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Student advocacy coalition continues push for U.S. Department of Agriculture to remove barriers to SNAP benefits

January 31, 2024

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Student advocacy coalition continues push for U.S. Department of Agriculture to remove barriers to SNAP benefits

Over two dozen organizations support a petition calling for the removal of the interview requirement required for SNAP applicants to enroll. 

Today, nearly two dozen advocacy organizations joined Student Defense — along with the Center for Law and Social Policy, the California Student Aid Commission, California Competes, the Hope Center at Temple University, the Institute for College Access & Success, and Higher Learning Advocates — in asking the U.S. Department of Agriculture to remove the interview requirement for Supplemental Nutrition Assistance Program (SNAP) applicants to receive benefits.  

“It is clear that the interview requirement has become a burdensome hurdle that is separating eligible students from much-needed aid. Yet this requirement is not mandated by the law governing SNAP—it is a regulation that USDA has the power to repeal,” said the coalition in a letter sent to the agency following up on a Section 553(e) rulemaking petition filed on December 11, 2023.

The letter included signatories from the following organizations: The Institute for College Access & Success (TICAS); Young Invincibles; Nourish California; Higher Learning Advocates; Center for Higher Education Policy and Practice at SNHU; Food for People; San Diego Hunger Coalition; Food Share of Ventura County; Swipe Out Hunger; Center for Law and Social Policy (CLASP); The Los Angeles Regional Food Bank; The Education Trust; New America Higher Education Program; SC Appleseed Legal Justice Center; Campus Compact; Washington Anti-Hunger & Nutrition Coalition; Maryland Hunger Solutions; Generation Hope; Food Research and Action Center; Greater Philadelphia Coalition Against Hunger; Hunger Free Colorado; and the William E. Morris Institute for Justice.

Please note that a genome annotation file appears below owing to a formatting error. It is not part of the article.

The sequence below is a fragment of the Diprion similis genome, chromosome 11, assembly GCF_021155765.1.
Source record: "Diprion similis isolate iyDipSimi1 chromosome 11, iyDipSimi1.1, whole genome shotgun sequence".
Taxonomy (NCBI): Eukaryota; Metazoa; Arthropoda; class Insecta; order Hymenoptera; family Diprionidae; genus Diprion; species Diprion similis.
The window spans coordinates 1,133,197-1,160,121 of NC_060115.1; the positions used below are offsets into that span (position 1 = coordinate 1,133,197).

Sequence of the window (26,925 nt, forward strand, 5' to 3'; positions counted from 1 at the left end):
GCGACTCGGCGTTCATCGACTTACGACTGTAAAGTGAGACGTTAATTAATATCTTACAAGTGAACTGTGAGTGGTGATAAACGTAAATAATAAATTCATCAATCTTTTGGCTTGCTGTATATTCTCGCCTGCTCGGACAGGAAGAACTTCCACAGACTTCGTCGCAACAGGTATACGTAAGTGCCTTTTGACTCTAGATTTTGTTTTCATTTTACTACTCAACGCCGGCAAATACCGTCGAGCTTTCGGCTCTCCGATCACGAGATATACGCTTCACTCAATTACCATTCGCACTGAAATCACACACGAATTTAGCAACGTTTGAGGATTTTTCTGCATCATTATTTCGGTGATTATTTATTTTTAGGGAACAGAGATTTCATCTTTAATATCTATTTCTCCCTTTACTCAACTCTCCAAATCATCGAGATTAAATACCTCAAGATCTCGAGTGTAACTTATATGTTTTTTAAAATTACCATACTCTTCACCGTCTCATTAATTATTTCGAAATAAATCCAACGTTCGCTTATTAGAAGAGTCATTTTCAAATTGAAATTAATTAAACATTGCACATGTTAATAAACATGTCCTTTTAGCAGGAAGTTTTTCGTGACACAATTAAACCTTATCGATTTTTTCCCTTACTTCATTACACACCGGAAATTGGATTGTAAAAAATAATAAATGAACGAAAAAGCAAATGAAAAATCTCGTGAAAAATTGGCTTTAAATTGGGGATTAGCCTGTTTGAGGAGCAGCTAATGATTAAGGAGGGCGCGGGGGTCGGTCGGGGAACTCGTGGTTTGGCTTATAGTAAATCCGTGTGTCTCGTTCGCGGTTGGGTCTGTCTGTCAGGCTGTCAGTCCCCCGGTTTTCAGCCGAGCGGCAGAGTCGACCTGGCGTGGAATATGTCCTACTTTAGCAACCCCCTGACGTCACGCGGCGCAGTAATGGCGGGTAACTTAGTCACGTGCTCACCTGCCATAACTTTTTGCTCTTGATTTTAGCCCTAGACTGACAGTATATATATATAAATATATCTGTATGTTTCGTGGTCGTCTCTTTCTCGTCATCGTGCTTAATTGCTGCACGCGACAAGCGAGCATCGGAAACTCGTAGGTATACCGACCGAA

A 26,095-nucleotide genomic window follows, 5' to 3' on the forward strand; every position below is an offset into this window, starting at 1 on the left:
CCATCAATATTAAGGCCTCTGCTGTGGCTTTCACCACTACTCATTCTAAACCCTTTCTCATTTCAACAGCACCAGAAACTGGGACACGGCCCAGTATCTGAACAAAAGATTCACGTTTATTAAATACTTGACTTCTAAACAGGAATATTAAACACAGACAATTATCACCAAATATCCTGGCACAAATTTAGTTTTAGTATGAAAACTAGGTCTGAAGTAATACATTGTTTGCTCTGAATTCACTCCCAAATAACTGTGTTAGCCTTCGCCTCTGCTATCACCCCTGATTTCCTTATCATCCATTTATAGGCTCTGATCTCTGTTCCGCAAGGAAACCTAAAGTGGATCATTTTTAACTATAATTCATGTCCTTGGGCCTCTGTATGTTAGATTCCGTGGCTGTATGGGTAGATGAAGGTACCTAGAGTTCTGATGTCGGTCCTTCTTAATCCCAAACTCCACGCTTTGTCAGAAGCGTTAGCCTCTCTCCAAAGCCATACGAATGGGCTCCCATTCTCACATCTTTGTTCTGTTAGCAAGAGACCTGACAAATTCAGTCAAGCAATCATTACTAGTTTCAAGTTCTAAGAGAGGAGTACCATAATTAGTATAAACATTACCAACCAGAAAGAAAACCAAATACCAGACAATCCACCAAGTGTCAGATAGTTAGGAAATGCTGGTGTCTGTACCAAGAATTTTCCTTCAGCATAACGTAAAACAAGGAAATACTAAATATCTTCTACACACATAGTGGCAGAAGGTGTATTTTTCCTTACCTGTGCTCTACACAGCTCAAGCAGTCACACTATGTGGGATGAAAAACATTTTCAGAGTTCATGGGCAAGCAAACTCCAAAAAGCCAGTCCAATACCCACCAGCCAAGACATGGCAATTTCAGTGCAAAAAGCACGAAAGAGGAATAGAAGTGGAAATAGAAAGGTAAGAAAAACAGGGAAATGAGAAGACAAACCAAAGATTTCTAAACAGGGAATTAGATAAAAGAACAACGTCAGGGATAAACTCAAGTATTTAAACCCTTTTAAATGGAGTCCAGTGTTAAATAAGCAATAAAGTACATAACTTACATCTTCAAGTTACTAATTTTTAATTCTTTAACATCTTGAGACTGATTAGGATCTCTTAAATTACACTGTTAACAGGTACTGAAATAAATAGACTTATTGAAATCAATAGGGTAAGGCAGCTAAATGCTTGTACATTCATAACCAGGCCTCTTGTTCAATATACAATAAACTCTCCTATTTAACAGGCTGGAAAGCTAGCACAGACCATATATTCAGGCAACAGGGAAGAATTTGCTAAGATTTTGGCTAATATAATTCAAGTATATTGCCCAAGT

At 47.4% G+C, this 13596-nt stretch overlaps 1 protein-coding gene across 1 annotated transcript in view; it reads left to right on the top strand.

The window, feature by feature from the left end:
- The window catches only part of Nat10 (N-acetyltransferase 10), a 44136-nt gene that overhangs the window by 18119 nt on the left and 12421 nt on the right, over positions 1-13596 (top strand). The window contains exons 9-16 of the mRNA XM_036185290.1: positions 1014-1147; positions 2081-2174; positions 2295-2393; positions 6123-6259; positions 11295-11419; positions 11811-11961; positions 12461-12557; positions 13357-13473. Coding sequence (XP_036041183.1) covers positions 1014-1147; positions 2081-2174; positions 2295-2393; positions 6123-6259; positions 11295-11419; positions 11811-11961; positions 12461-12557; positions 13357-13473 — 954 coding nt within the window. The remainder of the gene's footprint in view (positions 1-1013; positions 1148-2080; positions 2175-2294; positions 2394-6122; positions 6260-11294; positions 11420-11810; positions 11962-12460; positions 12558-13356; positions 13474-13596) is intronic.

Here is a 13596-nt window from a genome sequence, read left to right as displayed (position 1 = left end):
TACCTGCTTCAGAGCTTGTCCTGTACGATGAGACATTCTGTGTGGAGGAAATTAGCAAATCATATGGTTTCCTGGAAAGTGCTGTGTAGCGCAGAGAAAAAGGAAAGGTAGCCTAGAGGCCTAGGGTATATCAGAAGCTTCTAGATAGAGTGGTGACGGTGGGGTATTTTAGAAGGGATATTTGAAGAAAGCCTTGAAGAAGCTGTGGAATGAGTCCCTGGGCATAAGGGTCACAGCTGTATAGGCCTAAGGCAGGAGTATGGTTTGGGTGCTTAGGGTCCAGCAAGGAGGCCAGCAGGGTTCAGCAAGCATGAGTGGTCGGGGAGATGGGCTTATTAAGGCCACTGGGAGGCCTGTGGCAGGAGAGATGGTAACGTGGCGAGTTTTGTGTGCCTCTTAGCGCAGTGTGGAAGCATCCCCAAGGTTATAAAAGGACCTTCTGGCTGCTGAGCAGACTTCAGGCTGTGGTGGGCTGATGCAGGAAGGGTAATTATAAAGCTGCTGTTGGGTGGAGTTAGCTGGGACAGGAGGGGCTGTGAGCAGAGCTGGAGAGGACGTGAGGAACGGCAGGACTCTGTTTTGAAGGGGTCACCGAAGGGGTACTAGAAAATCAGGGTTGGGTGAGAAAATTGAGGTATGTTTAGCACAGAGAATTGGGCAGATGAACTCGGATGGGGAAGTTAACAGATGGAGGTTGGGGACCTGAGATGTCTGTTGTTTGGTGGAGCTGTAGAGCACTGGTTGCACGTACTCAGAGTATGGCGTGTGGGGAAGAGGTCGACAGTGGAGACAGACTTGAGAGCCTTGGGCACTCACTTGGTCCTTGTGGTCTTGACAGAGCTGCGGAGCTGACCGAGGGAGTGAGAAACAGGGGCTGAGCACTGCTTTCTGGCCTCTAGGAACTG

A 2021 review of SNAP enrollment data in California found that 31% of applicants in Los Angeles County were denied benefits due to missing their interview, compared to just 6% who were denied for failing to meet eligibility requirements. Missed-interview denials were even higher among working families and college applicants, affecting as many as 40% of otherwise eligible applicants, the study found. 

“We know that food insecurity is a barrier to graduation, so why are we putting up red tape between students and their next meal?,” said Student Defense President Aaron Ament. “USDA can help fight student hunger with the stroke of a pen.”

Since its founding, Student Defense has worked to remove barriers that prevent students from accessing benefits. In April 2021, the organization filed a rulemaking petition calling for the Department of Education to automatically discharge student loan debts for eligible borrowers who were deemed totally and permanently disabled by the Social Security Administration. In August 2021, the Department announced $5.8 billion in automatic Total and Permanent Disability (TPD) Discharge relief to 323,000 borrowers through the newly-implemented data-sharing program. According to data released by the Department, over 419,000 people have received $10.5 billion in discharges since the process was automated. 

A full copy of the letter can be found on the Student Defense website.